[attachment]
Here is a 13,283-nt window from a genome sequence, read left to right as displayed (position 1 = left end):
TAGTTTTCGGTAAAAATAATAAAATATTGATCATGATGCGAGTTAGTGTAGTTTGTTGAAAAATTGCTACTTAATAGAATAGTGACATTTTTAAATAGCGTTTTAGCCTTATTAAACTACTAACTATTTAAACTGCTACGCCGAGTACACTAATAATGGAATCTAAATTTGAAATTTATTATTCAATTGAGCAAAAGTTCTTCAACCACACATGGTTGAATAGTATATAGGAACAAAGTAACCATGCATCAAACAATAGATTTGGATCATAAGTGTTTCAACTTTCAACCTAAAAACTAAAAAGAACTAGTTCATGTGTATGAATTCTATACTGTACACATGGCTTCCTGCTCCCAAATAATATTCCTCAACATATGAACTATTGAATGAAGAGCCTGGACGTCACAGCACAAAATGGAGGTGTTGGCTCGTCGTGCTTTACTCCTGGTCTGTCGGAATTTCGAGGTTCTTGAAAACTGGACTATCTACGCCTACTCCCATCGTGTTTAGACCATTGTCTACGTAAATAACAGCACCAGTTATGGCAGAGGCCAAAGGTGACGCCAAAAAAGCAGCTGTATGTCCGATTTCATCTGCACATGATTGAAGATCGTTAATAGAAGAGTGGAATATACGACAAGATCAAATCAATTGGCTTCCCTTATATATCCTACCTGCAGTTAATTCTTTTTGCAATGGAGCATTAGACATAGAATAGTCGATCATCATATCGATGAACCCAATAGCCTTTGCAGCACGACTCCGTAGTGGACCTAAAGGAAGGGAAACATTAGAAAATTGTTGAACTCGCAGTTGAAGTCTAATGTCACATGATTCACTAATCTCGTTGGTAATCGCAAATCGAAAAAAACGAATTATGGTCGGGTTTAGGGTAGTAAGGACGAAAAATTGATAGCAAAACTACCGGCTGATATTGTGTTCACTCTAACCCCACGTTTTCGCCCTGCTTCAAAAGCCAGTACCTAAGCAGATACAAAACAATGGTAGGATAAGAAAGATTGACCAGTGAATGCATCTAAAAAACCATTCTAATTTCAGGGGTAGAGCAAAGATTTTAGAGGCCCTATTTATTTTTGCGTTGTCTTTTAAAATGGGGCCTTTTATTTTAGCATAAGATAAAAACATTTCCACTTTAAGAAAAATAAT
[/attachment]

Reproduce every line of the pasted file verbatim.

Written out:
Here is a 13,283-nt window from a genome sequence, read left to right as displayed (position 1 = left end):
TAGTTTTCGGTAAAAATAATAAAATATTGATCATGATGCGAGTTAGTGTAGTTTGTTGAAAAATTGCTACTTAATAGAATAGTGACATTTTTAAATAGCGTTTTAGCCTTATTAAACTACTAACTATTTAAACTGCTACGCCGAGTACACTAATAATGGAATCTAAATTTGAAATTTATTATTCAATTGAGCAAAAGTTCTTCAACCACACATGGTTGAATAGTATATAGGAACAAAGTAACCATGCATCAAACAATAGATTTGGATCATAAGTGTTTCAACTTTCAACCTAAAAACTAAAAAGAACTAGTTCATGTGTATGAATTCTATACTGTACACATGGCTTCCTGCTCCCAAATAATATTCCTCAACATATGAACTATTGAATGAAGAGCCTGGACGTCACAGCACAAAATGGAGGTGTTGGCTCGTCGTGCTTTACTCCTGGTCTGTCGGAATTTCGAGGTTCTTGAAAACTGGACTATCTACGCCTACTCCCATCGTGTTTAGACCATTGTCTACGTAAATAACAGCACCAGTTATGGCAGAGGCCAAAGGTGACGCCAAAAAAGCAGCTGTATGTCCGATTTCATCTGCACATGATTGAAGATCGTTAATAGAAGAGTGGAATATACGACAAGATCAAATCAATTGGCTTCCCTTATATATCCTACCTGCAGTTAATTCTTTTTGCAATGGAGCATTAGACATAGAATAGTCGATCATCATATCGATGAACCCAATAGCCTTTGCAGCACGACTCCGTAGTGGACCTAAAGGAAGGGAAACATTAGAAAATTGTTGAACTCGCAGTTGAAGTCTAATGTCACATGATTCACTAATCTCGTTGGTAATCGCAAATCGAAAAAAACGAATTATGGTCGGGTTTAGGGTAGTAAGGACGAAAAATTGATAGCAAAACTACCGGCTGATATTGTGTTCACTCTAACCCCACGTTTTCGCCCTGCTTCAAAAGCCAGTACCTAAGCAGATACAAAACAATGGTAGGATAAGAAAGATTGACCAGTGAATGCATCTAAAAAACCATTCTAATTTCAGGGGTAGAGCAAAGATTTTAGAGGCCCTATTTATTTTTGCGTTGTCTTTTAAAATGGGGCCTTTTATTTTAGCATAAGATAAAAACATTTCCACTTTAAGAAAAATAAT